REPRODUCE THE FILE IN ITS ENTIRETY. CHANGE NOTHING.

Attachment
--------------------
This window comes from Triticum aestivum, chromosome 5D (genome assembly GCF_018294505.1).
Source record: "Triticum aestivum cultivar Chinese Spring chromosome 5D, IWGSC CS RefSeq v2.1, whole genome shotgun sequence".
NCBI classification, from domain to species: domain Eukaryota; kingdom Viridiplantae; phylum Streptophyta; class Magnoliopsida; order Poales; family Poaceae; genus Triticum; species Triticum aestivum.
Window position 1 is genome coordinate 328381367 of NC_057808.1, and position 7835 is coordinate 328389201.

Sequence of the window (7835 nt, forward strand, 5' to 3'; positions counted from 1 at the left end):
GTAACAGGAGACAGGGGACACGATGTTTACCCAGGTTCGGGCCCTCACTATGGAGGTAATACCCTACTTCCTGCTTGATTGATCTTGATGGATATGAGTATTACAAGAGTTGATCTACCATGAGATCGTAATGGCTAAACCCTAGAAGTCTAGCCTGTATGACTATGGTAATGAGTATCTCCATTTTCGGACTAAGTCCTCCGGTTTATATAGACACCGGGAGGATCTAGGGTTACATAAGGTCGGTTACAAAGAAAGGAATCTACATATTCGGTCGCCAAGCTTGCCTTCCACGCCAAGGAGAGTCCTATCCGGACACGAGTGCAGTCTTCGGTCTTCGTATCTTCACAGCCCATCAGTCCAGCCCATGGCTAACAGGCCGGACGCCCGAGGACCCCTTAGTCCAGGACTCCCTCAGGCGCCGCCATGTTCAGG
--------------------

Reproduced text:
This window comes from Triticum aestivum, chromosome 5D (genome assembly GCF_018294505.1).
Source record: "Triticum aestivum cultivar Chinese Spring chromosome 5D, IWGSC CS RefSeq v2.1, whole genome shotgun sequence".
NCBI classification, from domain to species: domain Eukaryota; kingdom Viridiplantae; phylum Streptophyta; class Magnoliopsida; order Poales; family Poaceae; genus Triticum; species Triticum aestivum.
Window position 1 is genome coordinate 328381367 of NC_057808.1, and position 7835 is coordinate 328389201.

Sequence of the window (7835 nt, forward strand, 5' to 3'; positions counted from 1 at the left end):
GTAACAGGAGACAGGGGACACGATGTTTACCCAGGTTCGGGCCCTCACTATGGAGGTAATACCCTACTTCCTGCTTGATTGATCTTGATGGATATGAGTATTACAAGAGTTGATCTACCATGAGATCGTAATGGCTAAACCCTAGAAGTCTAGCCTGTATGACTATGGTAATGAGTATCTCCATTTTCGGACTAAGTCCTCCGGTTTATATAGACACCGGGAGGATCTAGGGTTACATAAGGTCGGTTACAAAGAAAGGAATCTACATATTCGGTCGCCAAGCTTGCCTTCCACGCCAAGGAGAGTCCTATCCGGACACGAGTGCAGTCTTCGGTCTTCGTATCTTCACAGCCCATCAGTCCAGCCCATGGCTAACAGGCCGGACGCCCGAGGACCCCTTAGTCCAGGACTCCCTCAGGCGCCGCCATGTTCAGG